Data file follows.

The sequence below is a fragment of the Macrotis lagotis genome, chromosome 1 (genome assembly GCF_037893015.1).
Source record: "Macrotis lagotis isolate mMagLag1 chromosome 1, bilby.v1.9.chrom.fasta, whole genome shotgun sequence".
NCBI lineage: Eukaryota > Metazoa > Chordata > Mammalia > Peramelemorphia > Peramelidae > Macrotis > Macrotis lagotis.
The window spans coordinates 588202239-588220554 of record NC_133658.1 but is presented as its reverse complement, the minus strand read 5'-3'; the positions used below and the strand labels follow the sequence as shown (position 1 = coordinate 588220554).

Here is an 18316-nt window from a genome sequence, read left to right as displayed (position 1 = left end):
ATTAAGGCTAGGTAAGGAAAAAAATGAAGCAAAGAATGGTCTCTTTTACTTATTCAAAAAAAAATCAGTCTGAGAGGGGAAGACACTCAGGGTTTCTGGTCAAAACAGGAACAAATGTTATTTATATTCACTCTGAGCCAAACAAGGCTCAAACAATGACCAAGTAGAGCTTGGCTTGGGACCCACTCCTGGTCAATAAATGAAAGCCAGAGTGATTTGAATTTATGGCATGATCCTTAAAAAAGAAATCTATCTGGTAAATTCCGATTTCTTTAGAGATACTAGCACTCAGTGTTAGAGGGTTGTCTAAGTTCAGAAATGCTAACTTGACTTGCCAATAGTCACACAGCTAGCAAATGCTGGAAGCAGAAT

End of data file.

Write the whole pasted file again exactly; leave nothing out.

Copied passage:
The sequence below is a fragment of the Macrotis lagotis genome, chromosome 1 (genome assembly GCF_037893015.1).
Source record: "Macrotis lagotis isolate mMagLag1 chromosome 1, bilby.v1.9.chrom.fasta, whole genome shotgun sequence".
NCBI lineage: Eukaryota > Metazoa > Chordata > Mammalia > Peramelemorphia > Peramelidae > Macrotis > Macrotis lagotis.
The window spans coordinates 588202239-588220554 of record NC_133658.1 but is presented as its reverse complement, the minus strand read 5'-3'; the positions used below and the strand labels follow the sequence as shown (position 1 = coordinate 588220554).

Here is an 18316-nt window from a genome sequence, read left to right as displayed (position 1 = left end):
ATTAAGGCTAGGTAAGGAAAAAAATGAAGCAAAGAATGGTCTCTTTTACTTATTCAAAAAAAAATCAGTCTGAGAGGGGAAGACACTCAGGGTTTCTGGTCAAAACAGGAACAAATGTTATTTATATTCACTCTGAGCCAAACAAGGCTCAAACAATGACCAAGTAGAGCTTGGCTTGGGACCCACTCCTGGTCAATAAATGAAAGCCAGAGTGATTTGAATTTATGGCATGATCCTTAAAAAAGAAATCTATCTGGTAAATTCCGATTTCTTTAGAGATACTAGCACTCAGTGTTAGAGGGTTGTCTAAGTTCAGAAATGCTAACTTGACTTGCCAATAGTCACACAGCTAGCAAATGCTGGAAGCAGAAT